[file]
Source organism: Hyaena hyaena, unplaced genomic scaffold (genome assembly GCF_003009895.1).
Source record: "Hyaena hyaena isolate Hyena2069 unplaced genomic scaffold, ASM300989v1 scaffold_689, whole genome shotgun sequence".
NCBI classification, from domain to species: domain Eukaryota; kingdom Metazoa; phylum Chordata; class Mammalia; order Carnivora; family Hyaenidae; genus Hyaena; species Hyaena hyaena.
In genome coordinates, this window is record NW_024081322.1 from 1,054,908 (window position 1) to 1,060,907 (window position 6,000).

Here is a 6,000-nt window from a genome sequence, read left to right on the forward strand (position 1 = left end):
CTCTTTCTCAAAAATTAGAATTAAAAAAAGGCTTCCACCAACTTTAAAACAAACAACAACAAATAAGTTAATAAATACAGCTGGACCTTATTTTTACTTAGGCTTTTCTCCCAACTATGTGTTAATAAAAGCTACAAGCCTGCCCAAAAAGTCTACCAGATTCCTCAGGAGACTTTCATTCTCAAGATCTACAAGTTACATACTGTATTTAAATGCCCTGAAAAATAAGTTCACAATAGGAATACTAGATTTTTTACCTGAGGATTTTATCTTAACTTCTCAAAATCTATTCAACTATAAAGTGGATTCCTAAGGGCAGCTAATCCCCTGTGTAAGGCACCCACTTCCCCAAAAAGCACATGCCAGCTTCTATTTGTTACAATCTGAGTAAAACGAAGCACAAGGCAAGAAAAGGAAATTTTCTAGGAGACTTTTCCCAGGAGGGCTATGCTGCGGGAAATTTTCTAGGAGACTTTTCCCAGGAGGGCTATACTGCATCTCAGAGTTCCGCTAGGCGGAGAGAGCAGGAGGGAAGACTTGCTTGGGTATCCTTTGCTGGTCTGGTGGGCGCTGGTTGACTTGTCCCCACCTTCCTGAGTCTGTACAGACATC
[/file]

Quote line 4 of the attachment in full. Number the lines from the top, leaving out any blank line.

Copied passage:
In genome coordinates, this window is record NW_024081322.1 from 1,054,908 (window position 1) to 1,060,907 (window position 6,000).